Monday, October 26, 2009

Mesquite Treatment Monitoring in Lesser Prarie Chicken Habitat

Mesquite has invaded large areas of warm semi-arid grassland, possibly due to a combination of land use and climate change. Fenceline contrasts usually indicate selective growth is due to land use; in the case below the field on the right is grazed while that on the left is a Conservation Reserve former farm field.
From Milnesand, NM
The mesquite has been sprayed with a selective herbicide in order to increase forage access for cows. Our goal was to monitor the vegetation changes associated with mesquite die-off. I also observed that mesquite and other shrubs clearly stabalize more eolian transport than do grasses.

Yvonne: "looks like pretty good kill to me. I don't know what he's complaining about. You never get 100% -- not in nature"
Rancher: "never seen it this green this time of year before"


lark buntings dance from mesquite to mesquite
trilling as they fly: pipsqeek joy
horsecrippler cactus
we dug and boxed for home

From Milnesand, NM
two Great Blue Herons flap-float overhead
bringing/bearing profound stillness
tarantulas still crossing road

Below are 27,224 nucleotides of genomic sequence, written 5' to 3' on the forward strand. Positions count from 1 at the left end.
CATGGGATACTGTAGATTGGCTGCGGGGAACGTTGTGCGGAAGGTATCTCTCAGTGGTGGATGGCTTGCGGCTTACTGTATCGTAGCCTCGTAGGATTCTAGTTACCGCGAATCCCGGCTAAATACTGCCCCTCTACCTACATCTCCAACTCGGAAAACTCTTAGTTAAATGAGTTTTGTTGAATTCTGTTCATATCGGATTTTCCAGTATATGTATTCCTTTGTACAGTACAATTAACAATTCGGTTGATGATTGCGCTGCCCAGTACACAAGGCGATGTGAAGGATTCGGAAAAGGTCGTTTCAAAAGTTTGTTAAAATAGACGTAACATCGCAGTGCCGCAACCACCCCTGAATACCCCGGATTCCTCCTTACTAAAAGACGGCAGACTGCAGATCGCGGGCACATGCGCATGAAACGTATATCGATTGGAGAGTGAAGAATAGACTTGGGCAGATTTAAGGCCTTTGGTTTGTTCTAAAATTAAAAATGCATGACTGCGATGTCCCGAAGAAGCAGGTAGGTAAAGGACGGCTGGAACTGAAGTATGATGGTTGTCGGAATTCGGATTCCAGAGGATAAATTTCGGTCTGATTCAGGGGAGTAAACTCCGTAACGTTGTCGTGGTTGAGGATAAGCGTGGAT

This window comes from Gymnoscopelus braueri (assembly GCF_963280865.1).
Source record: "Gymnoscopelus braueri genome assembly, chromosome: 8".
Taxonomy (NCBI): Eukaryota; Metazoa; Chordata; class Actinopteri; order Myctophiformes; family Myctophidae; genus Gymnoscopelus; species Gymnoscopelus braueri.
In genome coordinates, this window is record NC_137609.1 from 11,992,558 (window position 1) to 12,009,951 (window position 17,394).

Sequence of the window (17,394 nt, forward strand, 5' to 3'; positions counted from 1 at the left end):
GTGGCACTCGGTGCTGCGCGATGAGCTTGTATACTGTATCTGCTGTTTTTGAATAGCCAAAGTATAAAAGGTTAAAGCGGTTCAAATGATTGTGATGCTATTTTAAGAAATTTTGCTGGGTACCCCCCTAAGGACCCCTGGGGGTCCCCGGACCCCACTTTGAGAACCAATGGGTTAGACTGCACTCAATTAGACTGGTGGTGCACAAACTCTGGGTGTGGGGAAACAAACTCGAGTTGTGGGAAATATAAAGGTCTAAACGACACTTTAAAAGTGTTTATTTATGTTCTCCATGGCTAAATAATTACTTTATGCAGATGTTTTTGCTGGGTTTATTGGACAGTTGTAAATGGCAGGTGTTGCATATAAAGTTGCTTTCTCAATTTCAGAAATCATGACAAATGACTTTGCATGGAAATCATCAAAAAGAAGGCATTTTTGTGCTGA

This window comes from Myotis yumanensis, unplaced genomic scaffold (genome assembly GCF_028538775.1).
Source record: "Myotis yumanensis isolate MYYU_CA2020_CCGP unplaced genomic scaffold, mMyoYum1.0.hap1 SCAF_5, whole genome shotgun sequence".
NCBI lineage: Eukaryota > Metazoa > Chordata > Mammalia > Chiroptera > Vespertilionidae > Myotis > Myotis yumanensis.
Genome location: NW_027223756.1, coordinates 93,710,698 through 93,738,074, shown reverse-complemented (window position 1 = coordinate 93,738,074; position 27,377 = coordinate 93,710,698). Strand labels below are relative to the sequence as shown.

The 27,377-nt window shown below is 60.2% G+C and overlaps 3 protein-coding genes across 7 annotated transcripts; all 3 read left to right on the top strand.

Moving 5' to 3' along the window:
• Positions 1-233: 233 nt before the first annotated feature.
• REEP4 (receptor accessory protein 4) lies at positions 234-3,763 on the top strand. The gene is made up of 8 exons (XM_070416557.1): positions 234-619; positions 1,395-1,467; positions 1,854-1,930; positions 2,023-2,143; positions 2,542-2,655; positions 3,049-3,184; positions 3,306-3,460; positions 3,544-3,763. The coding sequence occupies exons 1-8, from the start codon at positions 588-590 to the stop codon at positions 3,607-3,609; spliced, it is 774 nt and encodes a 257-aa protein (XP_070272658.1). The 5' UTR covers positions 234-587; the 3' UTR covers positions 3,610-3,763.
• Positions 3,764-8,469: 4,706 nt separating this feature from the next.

honk/gurgle of sandhill cranes float out
of clear blue sky

From Milnesand, NM

Damn scorpions - one just crawled under fridge
pocket gopher diggings everywhere!
Panicum obtusum, virgatum
spider webs shimmer parachute? balloon?
Look! a tiny spider clutching the tiptop of a tiny Buchloe grass
it flies away, and for a moment; Pure Magic

From Milnesand, NM
12:30 2 groups of 3 and 4 cranes, circling overhead
another group of 2 joins them
we hear them long after they are lost in sky
their presence gives it dimension, then dimensionless

From Milnesand, NM

Wednesday, October 14, 2009

Tucson Field Notes

italisize scientific names

snow and hills in Arizona winter:
warming sun, purple hands in the snow & shade

Madrean oak to pinon mixed conifers
how many species of oak? and species we don't even know
sample in pockets

pinus edulis
apache pine englemanii
mexican pinyon pinus cembroides

chihuaha pine? pinus leiophylla
doug fir
white pine pinus strobiformis

alligator juniper

steep steep slopes still with soil on them
in some places, thick oak duff
overlays silt and rocks over bigger rocks and boulders and bedrock
exposed in channels and on pinacles

raccoon faced white elipses
blue colored breast
darker blue on dorsum than back
same blue makes crest color protude through white head
arrow shapped fat end over eyes
(sagital crest on forefront of head )